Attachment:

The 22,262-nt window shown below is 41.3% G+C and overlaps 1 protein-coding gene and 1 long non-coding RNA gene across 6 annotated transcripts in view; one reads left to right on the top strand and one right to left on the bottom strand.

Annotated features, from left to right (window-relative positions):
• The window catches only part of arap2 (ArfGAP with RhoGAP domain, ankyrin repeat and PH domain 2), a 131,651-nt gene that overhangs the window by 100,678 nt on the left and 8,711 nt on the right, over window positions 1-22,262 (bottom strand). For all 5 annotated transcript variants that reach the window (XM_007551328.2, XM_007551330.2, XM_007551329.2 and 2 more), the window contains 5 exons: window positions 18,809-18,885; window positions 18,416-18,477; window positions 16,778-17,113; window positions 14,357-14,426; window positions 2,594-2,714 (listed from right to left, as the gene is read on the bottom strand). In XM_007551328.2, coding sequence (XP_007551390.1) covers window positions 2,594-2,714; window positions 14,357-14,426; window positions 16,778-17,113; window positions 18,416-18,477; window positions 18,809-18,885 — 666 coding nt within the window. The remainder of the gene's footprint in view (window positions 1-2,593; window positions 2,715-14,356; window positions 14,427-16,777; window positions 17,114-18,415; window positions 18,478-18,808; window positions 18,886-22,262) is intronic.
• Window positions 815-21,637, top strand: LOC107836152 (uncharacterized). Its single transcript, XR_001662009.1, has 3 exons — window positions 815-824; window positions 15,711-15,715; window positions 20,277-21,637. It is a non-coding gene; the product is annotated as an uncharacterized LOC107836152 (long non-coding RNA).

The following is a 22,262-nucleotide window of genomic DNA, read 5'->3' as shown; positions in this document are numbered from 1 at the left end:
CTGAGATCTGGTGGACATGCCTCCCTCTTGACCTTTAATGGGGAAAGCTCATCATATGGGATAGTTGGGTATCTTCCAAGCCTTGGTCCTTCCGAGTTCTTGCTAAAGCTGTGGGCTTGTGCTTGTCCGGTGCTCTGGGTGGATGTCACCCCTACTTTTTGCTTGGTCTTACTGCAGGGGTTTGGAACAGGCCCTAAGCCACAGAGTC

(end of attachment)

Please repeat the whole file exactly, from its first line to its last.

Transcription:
The 22,262-nt window shown below is 41.3% G+C and overlaps 1 protein-coding gene and 1 long non-coding RNA gene across 6 annotated transcripts in view; one reads left to right on the top strand and one right to left on the bottom strand.

Annotated features, from left to right (window-relative positions):
• The window catches only part of arap2 (ArfGAP with RhoGAP domain, ankyrin repeat and PH domain 2), a 131,651-nt gene that overhangs the window by 100,678 nt on the left and 8,711 nt on the right, over window positions 1-22,262 (bottom strand). For all 5 annotated transcript variants that reach the window (XM_007551328.2, XM_007551330.2, XM_007551329.2 and 2 more), the window contains 5 exons: window positions 18,809-18,885; window positions 18,416-18,477; window positions 16,778-17,113; window positions 14,357-14,426; window positions 2,594-2,714 (listed from right to left, as the gene is read on the bottom strand). In XM_007551328.2, coding sequence (XP_007551390.1) covers window positions 2,594-2,714; window positions 14,357-14,426; window positions 16,778-17,113; window positions 18,416-18,477; window positions 18,809-18,885 — 666 coding nt within the window. The remainder of the gene's footprint in view (window positions 1-2,593; window positions 2,715-14,356; window positions 14,427-16,777; window positions 17,114-18,415; window positions 18,478-18,808; window positions 18,886-22,262) is intronic.
• Window positions 815-21,637, top strand: LOC107836152 (uncharacterized). Its single transcript, XR_001662009.1, has 3 exons — window positions 815-824; window positions 15,711-15,715; window positions 20,277-21,637. It is a non-coding gene; the product is annotated as an uncharacterized LOC107836152 (long non-coding RNA).

The following is a 22,262-nucleotide window of genomic DNA, read 5'->3' as shown; positions in this document are numbered from 1 at the left end:
CTGAGATCTGGTGGACATGCCTCCCTCTTGACCTTTAATGGGGAAAGCTCATCATATGGGATAGTTGGGTATCTTCCAAGCCTTGGTCCTTCCGAGTTCTTGCTAAAGCTGTGGGCTTGTGCTTGTCCGGTGCTCTGGGTGGATGTCACCCCTACTTTTTGCTTGGTCTTACTGCAGGGGTTTGGAACAGGCCCTAAGCCACAGAGTC